The E-Sylum:  Volume 6, Number 51, November 30, 2003, Article 18


  ANA Education Director Gail Baker writes: "I thought you
  and the E-Sylum readers might enjoy the attached article.
  I'm running it in Your Newsletter, an email publication for
  young numismatists, but if you are interested, Amanda said
  you could put it in The E-Sylum also."

  [Amanda is "a proud Seminole at Florida State University."
  She has good taste in books, leading off her list with
  one of my own all-time favorites.  Here's her article. -Editor]

  My Selected Books
  By Amanda Rondot

  I have a confession to make.  For the last several years, I have
  slowly but surely been turning into a numismatic bibliomaniac.
  Each year, my library grows by inch after inch of shelf space.
  Why, this summer alone it grew by over a third of a foot!  Now,
  while it is wonderful to own so many books, I had to pack my
  belongings to move away to college for the very first time in
  August.  Since dorm rooms are not known for being overly
  spacious, I could not bring much of my library along with me.
  What a conundrum!  Consequently, I had to pause and think
  long and hard about which selected books would move with
  me.  Though it pained me to leave so many behind, these are
  the seven I finally chose after great deliberation, presented in
  random order.

  First, Fractional Money by Neil Carothers was a must-have
  for me.  This book explains the United States monetary system
  in its economic context, making changes in series and
  denominations easy to understand.  Since it was written by an
  economist, it provides a different view on coinage and focuses
  on other information than that given by traditional numismatic
  authors.  However, it is still comprehensible and interesting to

  Coinage Laws of the United States, 1792-1894, reprinted by
  Bowers and Merena Galleries in 1990, gives the full text of laws
  regulating the coinage (as its name suggests).  Reading an entire
  act instead of just isolated portions out of context is helpful in
  understanding the intent of the legislators.  While not designed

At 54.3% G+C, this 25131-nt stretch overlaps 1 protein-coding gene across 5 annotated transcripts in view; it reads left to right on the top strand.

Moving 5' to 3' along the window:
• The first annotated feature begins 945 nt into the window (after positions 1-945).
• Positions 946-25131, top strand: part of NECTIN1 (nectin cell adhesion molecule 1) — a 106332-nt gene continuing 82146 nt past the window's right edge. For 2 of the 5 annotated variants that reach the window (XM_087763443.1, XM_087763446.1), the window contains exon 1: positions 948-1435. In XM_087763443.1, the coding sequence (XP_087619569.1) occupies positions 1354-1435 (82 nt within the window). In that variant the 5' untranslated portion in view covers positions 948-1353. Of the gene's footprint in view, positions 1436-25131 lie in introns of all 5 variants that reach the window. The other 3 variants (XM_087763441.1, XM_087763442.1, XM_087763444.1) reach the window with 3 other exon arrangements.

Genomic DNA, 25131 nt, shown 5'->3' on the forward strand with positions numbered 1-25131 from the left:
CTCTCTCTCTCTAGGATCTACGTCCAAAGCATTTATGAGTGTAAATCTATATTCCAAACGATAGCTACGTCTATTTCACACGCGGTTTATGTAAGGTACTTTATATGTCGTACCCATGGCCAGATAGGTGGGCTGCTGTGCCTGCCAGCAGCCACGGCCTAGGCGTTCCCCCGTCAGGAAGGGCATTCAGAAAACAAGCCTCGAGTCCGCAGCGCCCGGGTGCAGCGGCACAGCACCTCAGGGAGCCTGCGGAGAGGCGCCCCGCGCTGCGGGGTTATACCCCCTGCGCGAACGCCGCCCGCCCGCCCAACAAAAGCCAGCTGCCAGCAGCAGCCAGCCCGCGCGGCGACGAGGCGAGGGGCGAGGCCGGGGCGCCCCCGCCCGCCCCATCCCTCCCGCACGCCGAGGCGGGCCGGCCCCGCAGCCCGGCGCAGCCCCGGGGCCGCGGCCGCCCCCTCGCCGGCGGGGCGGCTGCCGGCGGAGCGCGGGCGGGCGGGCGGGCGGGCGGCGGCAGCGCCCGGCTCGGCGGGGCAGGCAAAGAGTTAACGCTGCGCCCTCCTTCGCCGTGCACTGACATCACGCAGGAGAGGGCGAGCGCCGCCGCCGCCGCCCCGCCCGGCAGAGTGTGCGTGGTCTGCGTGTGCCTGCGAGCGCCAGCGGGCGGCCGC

to be read through in its entirety like a story, this book is good
  for looking up specific pieces of information.

  Next, Coins and Collectors by Q. David Bowers tells the tale
  of the development of American numismatics.  This book
  discusses my favorite part of the hobby, the people who formed
  the numismatic community, from its beginning in the 1800s until
  the 1960s, when this book was written.  It is well illustrated
  with reproductions of early numismatic advertisements and
  pictures of coins.

  Official ANA Grading Standards for United States Coins is
  helpful not only for those of us who doubt our grading abilities
  and wish to improve them, but also for all coin collectors.
  Since few people are familiar with the grading standards for
  series outside their collecting specialties, this book is good for
  acquainting oneself with a new series before buying unfamiliar
  coins.  I find it to be an especially useful study guide when I
  am acquiring type coins for my collection.

  What library would be complete without a copy of A Guide
  Book of United States Coins?  The standard yearly price guide
  for U.S. coins, it contains numerous facts and figures explaining
  general information and the specifications for each series.  The
  Red Book is extremely useful for showing my non-collecting
  friends, who are only familiar with the presently circulating
  coins, what the country?s coinage looked like in the past.

  Coin World Almanac by the Staff of Coin World is a great
  general reference, touching on a little of everything.  This book
  does a particularly good job of discussing modern affairs.  In
  addition to the standard written format, it contains a plethora
  of information listed in convenient tables (for example: ?paper
  money series-denominations-signatures?), making information
  easy to find when I am not sure what I am looking for.
  Consequently, it is one of my most frequently reached for

  Finally, Q. David Bowers? United States Coinage as
  Illustrated by the Garrett Collection was my final choice to
  come to my new home-away-from-home.  My reading material
  for the drive down, this book has wonderful color plates (and
  black and white ones) on glossy paper, corresponding to the
  descriptions carefully presented in the text.  As do all books
  by Bowers, this work incorporates historical background into
  the numismatic discussions.  It contains many excerpts from
  letters between early important numismatic personages,
  transporting the reader to the collecting scene as it was many
  years ago.

  All in all, I am happy with my selections.  The only book I
  greatly regret not bringing is my copy of Bowers? A California
  Gold Rush History, Featuring the Treasure from the S.S.
  Central America, my pride and joy.  However, after debating
  until the very last minute before I climbed in the car to leave
  (literally! Ask my mom!), I stuck with my painful decision to
  leave it behind; it was just too big to take along.  Currently, it
  is eagerly awaiting me at home, when I can spend several
  weeks of Christmas vacation once again lovingly caressing its
  pages, reunited with it and all my other long lost books.

  Wayne Homren, Editor

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